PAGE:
Objectives: This study examined age-, sex-, and race-specific gradients in US mortality by area deprivation between 1969 and 1998.
Methods: A census-based area deprivation index was linked to county mortality data.
Results: Area deprivation gradients in US mortality increased substantially during 1969 through 1998. The gradients were steepest for men and women aged 25 to 44 years and those younger than 25 years, with higher mortality rates observed in more deprived areas. Although area gradients were less pronounced for women in each age group, they rose sharply for women aged 25 to 44 and 45 to 64 years.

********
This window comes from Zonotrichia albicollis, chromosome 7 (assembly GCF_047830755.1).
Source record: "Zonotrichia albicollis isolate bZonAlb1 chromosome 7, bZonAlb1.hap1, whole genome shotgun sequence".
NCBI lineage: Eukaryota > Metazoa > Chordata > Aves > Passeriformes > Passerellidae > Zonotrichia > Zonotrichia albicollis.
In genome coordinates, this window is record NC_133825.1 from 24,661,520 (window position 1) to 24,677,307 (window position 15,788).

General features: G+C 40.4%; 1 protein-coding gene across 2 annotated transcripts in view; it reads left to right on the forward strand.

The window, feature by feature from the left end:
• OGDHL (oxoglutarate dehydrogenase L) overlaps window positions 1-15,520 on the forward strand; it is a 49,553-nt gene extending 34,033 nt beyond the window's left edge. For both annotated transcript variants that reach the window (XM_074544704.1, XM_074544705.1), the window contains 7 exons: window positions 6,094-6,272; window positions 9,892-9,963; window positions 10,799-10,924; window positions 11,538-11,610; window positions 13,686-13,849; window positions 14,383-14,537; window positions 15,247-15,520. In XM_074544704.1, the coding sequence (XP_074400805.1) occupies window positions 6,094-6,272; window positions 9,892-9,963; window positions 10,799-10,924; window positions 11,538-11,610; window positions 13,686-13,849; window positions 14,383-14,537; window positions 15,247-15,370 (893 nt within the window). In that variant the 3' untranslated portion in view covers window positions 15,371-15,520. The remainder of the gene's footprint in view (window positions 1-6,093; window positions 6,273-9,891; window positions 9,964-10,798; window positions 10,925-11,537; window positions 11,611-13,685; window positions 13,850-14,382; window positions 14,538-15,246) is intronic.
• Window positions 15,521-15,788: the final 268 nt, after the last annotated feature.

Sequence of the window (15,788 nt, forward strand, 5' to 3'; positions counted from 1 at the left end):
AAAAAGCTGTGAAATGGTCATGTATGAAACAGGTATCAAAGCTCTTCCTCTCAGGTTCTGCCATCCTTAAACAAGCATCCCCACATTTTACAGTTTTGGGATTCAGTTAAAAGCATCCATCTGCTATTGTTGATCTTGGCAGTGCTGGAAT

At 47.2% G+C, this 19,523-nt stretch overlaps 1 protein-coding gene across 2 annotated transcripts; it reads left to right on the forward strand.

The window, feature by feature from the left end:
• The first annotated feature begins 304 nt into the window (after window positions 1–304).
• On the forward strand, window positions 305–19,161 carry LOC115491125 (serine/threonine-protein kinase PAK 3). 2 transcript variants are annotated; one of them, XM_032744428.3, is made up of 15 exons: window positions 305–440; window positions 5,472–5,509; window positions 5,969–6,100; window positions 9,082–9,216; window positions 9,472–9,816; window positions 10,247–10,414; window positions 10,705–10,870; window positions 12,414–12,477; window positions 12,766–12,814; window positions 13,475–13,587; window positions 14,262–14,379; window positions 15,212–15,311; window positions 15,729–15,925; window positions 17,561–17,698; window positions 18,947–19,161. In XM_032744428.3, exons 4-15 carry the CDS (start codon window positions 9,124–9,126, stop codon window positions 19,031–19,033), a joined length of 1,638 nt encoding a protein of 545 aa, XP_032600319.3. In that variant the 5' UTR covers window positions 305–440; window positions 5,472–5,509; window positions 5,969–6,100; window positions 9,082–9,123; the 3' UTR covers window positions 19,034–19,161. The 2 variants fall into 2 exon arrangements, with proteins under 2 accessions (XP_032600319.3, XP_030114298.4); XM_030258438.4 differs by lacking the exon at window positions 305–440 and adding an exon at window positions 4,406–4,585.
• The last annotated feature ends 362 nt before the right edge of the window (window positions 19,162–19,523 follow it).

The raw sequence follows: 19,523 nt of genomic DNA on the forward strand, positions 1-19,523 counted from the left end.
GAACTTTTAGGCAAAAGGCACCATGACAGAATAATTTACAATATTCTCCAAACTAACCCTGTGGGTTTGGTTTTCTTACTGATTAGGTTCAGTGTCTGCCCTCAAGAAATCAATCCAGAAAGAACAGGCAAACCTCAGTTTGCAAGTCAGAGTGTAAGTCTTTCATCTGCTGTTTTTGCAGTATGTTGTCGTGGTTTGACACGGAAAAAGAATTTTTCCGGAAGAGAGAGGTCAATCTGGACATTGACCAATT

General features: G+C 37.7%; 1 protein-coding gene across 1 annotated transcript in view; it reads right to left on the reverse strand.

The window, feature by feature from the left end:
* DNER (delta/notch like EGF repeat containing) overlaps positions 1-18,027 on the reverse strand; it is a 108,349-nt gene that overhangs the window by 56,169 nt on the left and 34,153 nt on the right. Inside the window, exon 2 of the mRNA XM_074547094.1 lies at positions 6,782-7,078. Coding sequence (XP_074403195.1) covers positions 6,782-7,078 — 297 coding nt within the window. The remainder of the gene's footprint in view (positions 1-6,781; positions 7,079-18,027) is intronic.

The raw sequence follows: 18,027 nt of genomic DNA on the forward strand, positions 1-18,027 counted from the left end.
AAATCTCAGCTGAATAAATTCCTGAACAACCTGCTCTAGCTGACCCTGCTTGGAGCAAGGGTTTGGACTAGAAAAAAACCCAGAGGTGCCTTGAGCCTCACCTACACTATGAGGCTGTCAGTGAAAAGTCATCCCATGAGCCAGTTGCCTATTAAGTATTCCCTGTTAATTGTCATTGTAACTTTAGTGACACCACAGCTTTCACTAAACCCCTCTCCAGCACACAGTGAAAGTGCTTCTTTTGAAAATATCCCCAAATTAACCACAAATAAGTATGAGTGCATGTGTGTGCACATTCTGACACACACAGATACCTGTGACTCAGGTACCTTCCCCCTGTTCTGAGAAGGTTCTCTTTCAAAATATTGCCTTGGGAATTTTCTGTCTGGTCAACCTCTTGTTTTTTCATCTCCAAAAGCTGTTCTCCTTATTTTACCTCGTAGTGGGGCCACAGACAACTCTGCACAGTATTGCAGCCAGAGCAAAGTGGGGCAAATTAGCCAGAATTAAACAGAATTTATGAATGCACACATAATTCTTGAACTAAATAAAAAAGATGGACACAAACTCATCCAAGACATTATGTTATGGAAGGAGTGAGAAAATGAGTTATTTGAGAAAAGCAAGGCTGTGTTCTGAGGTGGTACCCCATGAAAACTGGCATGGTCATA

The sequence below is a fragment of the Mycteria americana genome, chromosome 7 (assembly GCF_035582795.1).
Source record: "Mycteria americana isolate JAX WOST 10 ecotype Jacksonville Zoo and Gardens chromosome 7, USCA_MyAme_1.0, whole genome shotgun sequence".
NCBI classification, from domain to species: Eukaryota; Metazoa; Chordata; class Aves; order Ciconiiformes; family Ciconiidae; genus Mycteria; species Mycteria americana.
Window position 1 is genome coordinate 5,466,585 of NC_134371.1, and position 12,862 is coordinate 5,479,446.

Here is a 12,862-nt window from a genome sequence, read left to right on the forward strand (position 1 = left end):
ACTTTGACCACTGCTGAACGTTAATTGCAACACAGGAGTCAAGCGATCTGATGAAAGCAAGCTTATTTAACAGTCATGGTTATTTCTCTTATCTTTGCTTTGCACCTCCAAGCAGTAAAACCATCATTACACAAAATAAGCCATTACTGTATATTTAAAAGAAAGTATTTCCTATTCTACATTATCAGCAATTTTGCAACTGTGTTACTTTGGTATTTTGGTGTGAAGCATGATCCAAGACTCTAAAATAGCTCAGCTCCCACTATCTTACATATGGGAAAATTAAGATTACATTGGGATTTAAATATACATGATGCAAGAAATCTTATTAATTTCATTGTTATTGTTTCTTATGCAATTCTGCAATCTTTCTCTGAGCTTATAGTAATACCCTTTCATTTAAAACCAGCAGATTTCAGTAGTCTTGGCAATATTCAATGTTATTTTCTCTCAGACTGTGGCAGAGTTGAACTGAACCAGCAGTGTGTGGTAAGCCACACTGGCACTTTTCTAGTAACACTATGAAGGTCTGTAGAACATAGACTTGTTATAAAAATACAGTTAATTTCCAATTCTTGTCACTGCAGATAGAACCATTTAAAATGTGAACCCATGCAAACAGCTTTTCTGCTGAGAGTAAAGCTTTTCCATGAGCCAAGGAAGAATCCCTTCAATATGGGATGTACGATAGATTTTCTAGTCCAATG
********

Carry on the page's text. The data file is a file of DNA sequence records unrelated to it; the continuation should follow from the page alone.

Conclusions: Areal inequalities in mortality widened because of slower mortality declines in more deprived areas. Future research needs to examine population-level social, behavioral, and medical care factors that may account for the increasing gradient.